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The Reutlinger family celebrates Sukkot in their home in Pforzheim.

Photograph | Digitized | Photograph Number: 24108

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    The Reutlinger family celebrates Sukkot in their home in Pforzheim.
    The Reutlinger family celebrates Sukkot in their home in Pforzheim.

Pictured are Erich Reutlinger, Maurits Hamburger, Elsa, Ruth, Louis and Shlomo Reutlinger.

    Overview

    Caption
    The Reutlinger family celebrates Sukkot in their home in Pforzheim.

    Pictured are Erich Reutlinger, Maurits Hamburger, Elsa, Ruth, Louis and Shlomo Reutlinger.
    Date
    1938 October 10 - 1938 October 18
    Locale
    Pforzheim, [Baden] Germany
    Photo Credit
    United States Holocaust Memorial Museum, courtesy of Shlomo Reutlinger

    Rights & Restrictions

    Photo Source
    United States Holocaust Memorial Museum
    Copyright: United States Holocaust Memorial Museum
    Provenance: Shlomo Reutlinger

    Keywords & Subjects

    Administrative Notes

    Biography
    Fritz (Shlomo) Reutlinger is the son of Louis (b. July 14, 1894 Koenigsbach) and Elsa nee Hamburger (b. 1900, Dinkelsbuhl) Reutlinger. He was born October 31, 1925 in Pforzheim, Germany and had two younger siblings: Erich (b. April 20, 1929) and Ruth (b. Dec. 20, 1936). Shlomo's father sold construction materials, and the family lived above the store. Elsa's father and sister (a young woman with a son) lived in the same building. The family was Orthodox, but shared holidays with Christian neighbors. Shlomo was one of only a few Jewish children (all children of World War I veterans) who attended the Oberrealeschule. The main teacher disliked the Nazis and tried to protect him, but other teachers were antisemitic. Two years prior to Kristallnacht the family began preparations to emigrate but they did not know where to go. They even bought furniture which they hoped to take with them. Louis's brother worked in the diamond industry in Antwerp. He visited frequently and helped bring the family's money out of the country. Shortly before Shlomo was to celebrate his bar mitzvah, the Kristallnacht pogrom broke out. That afternoon Shlomo had a dress rehearsal at the synagogue with his teacher. His teacher, however, requested to speak to his mother and warned her not to send Shlomo to school that day. After midnight the family was woken up by noise. Storm troopers attacked Shlomo's grandfather and beat him up and left. They never went upstairs as they did not know anyone was living there. Shlomo's parents contacted the police and their family doctor. A nurse/nun who had been a family friend showed up to bandage his grandfather.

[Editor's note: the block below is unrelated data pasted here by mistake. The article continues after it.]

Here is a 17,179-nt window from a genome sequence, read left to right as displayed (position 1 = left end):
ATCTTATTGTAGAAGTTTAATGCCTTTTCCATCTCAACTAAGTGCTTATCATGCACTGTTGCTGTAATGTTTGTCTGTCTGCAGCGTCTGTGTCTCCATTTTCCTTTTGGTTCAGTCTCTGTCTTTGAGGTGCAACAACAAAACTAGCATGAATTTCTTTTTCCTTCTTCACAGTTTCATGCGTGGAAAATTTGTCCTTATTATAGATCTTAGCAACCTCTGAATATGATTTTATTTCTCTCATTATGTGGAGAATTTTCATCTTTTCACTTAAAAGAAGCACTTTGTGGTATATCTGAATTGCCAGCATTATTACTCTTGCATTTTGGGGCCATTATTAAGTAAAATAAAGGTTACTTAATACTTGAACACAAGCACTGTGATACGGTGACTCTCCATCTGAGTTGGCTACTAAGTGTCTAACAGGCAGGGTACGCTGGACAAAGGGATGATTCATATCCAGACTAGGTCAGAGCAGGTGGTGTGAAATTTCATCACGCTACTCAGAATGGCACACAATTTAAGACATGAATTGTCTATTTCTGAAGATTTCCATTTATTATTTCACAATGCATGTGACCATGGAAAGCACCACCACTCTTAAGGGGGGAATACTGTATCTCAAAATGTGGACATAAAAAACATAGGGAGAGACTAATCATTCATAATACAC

In the morning they learned the extent of the damage. Many of their friends had been sent to Dachau and Buchenwald. They learned that the same events took place all over Germany. The family cancelled the bar mitzvah celebration, and Shlomo read his Torah portion at home in front of his immediate family. Shlomo's uncle urged his parents to send the children away. Shlomo and Erich were sent to Belgium to live with him in 1939. Shlomo attended a Flemish school and his brother went to Tachemoni. Soon afterwards their uncle left for Canada and left the boys in the care of a Jewish teacher in Brussels. In March 1940, his uncle's secretary enrolled Shlomo in a children's transport to Palestine. Shlomo first lived with relatives in Petach Tikvah and then joined a religious kibbutz. The children left on a Friday on a train to Paris and then to Marseille where they boarded a ship for Foreign Legion soldiers going to Algiers. They were dropped off in Haifa. Shlomo's brother remained in Belgium as he was too young. Shlomo never saw his brother again.
    In October 1940, the Gauleiter of southwestern Germany ordered the expulsion of nearly 7,000 Jews, including Shlomo's parents, sister and grandfather, to areas of unoccupied France. They brought the family's torah scroll with them. They were sent to the Gurs internment camp. Soon afterwards, Else's father, Moritz Hamburger, passed away at the age of 76. Shlomo had some contact with them though the Red Cross. The Reutlingers had a cousin in Paris who had a non-Jewish girlfriend who visited them in Gurs frequently. She arranged a visa for Shlomo's parents and sister to Cuba. They left France in 1941 and remained in Cuba until 1946, when they immigrated to New York. Shlomo reunited with his parents in the United States eleven years after they had parted. He earned a degree in economics and worked for the World Bank for thirty years. In 1994 he immigrated to Israel where his sister Ruth lives. To this day the family never learned when and how Erich perished.
    Record last modified:
    2010-05-25 00:00:00
    This page:
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